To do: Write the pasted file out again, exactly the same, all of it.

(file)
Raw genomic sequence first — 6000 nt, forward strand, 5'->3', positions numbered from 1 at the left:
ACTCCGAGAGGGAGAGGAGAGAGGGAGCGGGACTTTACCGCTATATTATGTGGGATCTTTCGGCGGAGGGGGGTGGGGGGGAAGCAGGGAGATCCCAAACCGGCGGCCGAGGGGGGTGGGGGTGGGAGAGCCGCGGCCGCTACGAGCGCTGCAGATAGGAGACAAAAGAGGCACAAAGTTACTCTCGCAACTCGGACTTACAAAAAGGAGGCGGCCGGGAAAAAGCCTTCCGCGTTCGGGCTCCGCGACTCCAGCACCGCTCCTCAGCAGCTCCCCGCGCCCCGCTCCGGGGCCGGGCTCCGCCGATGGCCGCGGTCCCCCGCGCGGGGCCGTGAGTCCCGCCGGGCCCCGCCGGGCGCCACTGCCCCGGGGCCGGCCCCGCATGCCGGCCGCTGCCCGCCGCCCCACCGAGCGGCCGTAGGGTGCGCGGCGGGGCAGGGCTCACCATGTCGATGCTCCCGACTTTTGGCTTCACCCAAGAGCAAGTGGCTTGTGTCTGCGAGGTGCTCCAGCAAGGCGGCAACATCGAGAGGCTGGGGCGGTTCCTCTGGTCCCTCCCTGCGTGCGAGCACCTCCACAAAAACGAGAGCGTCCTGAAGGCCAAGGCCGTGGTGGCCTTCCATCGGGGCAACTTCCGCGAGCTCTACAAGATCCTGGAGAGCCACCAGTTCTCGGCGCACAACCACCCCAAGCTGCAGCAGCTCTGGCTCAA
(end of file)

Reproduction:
Raw genomic sequence first — 6000 nt, forward strand, 5'->3', positions numbered from 1 at the left:
ACTCCGAGAGGGAGAGGAGAGAGGGAGCGGGACTTTACCGCTATATTATGTGGGATCTTTCGGCGGAGGGGGGTGGGGGGGAAGCAGGGAGATCCCAAACCGGCGGCCGAGGGGGGTGGGGGTGGGAGAGCCGCGGCCGCTACGAGCGCTGCAGATAGGAGACAAAAGAGGCACAAAGTTACTCTCGCAACTCGGACTTACAAAAAGGAGGCGGCCGGGAAAAAGCCTTCCGCGTTCGGGCTCCGCGACTCCAGCACCGCTCCTCAGCAGCTCCCCGCGCCCCGCTCCGGGGCCGGGCTCCGCCGATGGCCGCGGTCCCCCGCGCGGGGCCGTGAGTCCCGCCGGGCCCCGCCGGGCGCCACTGCCCCGGGGCCGGCCCCGCATGCCGGCCGCTGCCCGCCGCCCCACCGAGCGGCCGTAGGGTGCGCGGCGGGGCAGGGCTCACCATGTCGATGCTCCCGACTTTTGGCTTCACCCAAGAGCAAGTGGCTTGTGTCTGCGAGGTGCTCCAGCAAGGCGGCAACATCGAGAGGCTGGGGCGGTTCCTCTGGTCCCTCCCTGCGTGCGAGCACCTCCACAAAAACGAGAGCGTCCTGAAGGCCAAGGCCGTGGTGGCCTTCCATCGGGGCAACTTCCGCGAGCTCTACAAGATCCTGGAGAGCCACCAGTTCTCGGCGCACAACCACCCCAAGCTGCAGCAGCTCTGGCTCAA